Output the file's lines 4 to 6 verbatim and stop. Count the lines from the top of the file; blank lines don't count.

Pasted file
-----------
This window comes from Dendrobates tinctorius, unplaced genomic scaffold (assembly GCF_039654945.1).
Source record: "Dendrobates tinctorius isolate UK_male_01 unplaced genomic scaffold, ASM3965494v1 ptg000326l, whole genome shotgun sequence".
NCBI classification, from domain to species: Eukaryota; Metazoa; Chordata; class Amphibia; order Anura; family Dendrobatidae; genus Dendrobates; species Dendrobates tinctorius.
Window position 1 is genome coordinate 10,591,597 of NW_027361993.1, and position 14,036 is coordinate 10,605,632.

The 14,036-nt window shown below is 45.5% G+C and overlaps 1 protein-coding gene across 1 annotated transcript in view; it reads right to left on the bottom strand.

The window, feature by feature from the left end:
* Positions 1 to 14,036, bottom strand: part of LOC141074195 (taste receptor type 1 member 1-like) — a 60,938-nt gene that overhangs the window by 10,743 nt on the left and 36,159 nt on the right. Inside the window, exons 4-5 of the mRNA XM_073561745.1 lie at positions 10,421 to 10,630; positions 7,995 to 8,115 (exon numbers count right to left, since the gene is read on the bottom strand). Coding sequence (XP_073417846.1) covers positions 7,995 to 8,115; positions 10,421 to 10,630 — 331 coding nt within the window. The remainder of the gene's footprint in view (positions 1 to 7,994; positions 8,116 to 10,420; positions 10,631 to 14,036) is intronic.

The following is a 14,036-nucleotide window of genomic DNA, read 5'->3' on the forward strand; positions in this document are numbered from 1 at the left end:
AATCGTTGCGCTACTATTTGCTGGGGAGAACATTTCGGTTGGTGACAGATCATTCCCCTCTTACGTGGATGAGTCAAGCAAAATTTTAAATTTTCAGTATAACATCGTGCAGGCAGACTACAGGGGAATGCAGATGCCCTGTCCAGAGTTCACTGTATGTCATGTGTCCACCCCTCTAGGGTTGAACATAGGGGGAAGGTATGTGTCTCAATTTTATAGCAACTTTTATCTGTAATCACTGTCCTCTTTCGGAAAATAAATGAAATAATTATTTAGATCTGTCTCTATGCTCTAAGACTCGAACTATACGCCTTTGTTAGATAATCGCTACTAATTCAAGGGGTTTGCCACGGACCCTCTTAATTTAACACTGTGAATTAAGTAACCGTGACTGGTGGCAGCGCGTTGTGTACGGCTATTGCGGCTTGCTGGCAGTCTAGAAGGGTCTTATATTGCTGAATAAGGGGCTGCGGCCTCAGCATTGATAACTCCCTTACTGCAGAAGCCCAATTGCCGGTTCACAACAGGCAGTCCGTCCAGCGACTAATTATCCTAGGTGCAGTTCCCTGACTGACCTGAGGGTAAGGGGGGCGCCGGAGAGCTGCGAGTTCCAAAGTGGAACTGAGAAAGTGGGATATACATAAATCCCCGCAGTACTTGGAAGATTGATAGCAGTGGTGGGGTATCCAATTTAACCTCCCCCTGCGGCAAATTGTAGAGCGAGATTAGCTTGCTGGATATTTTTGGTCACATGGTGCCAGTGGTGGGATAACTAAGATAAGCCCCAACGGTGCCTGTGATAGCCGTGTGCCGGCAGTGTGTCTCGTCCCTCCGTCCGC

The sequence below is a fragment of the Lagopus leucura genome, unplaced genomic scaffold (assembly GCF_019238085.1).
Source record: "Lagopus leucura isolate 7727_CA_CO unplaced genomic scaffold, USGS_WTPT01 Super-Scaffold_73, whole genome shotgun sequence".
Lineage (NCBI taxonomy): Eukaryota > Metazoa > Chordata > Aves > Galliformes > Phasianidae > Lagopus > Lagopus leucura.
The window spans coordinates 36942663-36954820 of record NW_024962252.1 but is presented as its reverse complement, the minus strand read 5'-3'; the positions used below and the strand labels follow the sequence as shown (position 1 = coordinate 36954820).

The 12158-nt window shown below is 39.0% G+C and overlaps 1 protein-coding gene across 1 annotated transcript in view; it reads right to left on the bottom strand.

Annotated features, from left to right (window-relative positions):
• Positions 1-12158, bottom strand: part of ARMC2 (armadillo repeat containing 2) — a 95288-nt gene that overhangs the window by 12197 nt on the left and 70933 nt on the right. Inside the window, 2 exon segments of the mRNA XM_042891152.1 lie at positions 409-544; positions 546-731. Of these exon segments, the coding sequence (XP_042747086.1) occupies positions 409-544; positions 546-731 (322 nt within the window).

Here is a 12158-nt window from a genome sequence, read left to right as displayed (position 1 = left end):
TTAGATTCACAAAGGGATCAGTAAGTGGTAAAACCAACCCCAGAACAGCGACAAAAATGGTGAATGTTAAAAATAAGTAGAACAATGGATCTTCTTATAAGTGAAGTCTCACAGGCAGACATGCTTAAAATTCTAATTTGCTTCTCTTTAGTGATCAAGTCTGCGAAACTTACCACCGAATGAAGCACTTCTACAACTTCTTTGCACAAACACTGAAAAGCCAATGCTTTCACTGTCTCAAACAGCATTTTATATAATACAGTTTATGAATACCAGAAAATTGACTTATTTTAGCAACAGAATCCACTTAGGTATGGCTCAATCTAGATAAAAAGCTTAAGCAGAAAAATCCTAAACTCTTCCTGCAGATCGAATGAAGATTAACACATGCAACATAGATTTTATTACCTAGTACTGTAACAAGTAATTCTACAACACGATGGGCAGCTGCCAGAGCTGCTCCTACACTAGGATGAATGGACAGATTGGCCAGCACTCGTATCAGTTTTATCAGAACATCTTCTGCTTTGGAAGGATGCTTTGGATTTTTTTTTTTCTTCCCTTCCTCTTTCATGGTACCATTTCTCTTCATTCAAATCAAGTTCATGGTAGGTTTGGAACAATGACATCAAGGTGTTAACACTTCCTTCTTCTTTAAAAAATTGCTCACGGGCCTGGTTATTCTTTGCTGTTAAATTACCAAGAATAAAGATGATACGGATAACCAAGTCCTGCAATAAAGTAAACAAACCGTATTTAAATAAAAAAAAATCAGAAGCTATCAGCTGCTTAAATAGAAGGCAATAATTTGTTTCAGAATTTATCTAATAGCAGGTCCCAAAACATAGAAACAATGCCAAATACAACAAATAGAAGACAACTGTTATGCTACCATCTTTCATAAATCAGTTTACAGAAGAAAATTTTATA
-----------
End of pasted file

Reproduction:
Window position 1 is genome coordinate 10,591,597 of NW_027361993.1, and position 14,036 is coordinate 10,605,632.

The 14,036-nt window shown below is 45.5% G+C and overlaps 1 protein-coding gene across 1 annotated transcript in view; it reads right to left on the bottom strand.

The window, feature by feature from the left end: